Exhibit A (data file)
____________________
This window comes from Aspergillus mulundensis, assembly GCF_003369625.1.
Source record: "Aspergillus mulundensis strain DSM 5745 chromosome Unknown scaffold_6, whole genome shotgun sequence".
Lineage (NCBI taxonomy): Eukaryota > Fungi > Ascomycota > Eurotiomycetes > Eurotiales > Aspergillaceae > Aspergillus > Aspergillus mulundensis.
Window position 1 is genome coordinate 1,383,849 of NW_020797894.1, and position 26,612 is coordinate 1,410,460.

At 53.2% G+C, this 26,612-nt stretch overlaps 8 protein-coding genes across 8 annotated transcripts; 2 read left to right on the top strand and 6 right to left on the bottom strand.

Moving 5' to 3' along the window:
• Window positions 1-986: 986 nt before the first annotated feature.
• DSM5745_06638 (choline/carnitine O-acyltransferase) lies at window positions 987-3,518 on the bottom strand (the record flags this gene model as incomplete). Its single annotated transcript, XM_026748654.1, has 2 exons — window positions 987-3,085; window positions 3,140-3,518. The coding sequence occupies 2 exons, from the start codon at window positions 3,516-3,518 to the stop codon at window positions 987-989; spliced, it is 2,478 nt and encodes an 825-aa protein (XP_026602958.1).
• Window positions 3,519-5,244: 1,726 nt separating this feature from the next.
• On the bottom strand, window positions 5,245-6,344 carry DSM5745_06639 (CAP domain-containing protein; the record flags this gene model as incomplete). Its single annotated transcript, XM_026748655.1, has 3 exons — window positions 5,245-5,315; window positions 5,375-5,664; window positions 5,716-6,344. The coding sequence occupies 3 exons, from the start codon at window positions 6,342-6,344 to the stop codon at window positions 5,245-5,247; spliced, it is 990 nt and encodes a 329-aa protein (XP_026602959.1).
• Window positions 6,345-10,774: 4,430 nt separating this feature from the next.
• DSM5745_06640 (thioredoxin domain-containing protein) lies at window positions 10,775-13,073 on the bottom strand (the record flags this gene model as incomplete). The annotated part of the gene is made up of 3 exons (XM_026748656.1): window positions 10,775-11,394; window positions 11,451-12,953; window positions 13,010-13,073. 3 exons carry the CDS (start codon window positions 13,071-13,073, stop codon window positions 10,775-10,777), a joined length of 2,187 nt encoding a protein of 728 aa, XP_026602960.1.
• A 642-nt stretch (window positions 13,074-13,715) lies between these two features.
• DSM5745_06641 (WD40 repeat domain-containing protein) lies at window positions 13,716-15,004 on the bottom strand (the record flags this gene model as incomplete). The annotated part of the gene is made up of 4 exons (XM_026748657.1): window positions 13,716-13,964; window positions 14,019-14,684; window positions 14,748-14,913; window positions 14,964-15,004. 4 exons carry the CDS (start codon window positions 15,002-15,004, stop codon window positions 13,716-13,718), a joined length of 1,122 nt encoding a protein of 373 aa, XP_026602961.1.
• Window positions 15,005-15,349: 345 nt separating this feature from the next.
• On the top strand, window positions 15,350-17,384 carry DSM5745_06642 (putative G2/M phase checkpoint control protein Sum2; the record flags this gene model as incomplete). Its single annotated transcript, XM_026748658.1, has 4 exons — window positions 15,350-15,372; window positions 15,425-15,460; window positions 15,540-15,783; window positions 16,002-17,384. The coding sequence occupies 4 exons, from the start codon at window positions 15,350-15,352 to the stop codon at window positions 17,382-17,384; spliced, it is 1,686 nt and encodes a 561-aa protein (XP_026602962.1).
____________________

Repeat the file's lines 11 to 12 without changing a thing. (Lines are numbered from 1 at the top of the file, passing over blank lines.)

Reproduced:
• Window positions 6,345-10,774: 4,430 nt separating this feature from the next.
• DSM5745_06640 (thioredoxin domain-containing protein) lies at window positions 10,775-13,073 on the bottom strand (the record flags this gene model as incomplete). The annotated part of the gene is made up of 3 exons (XM_026748656.1): window positions 10,775-11,394; window positions 11,451-12,953; window positions 13,010-13,073. 3 exons carry the CDS (start codon window positions 13,071-13,073, stop codon window positions 10,775-10,777), a joined length of 2,187 nt encoding a protein of 728 aa, XP_026602960.1.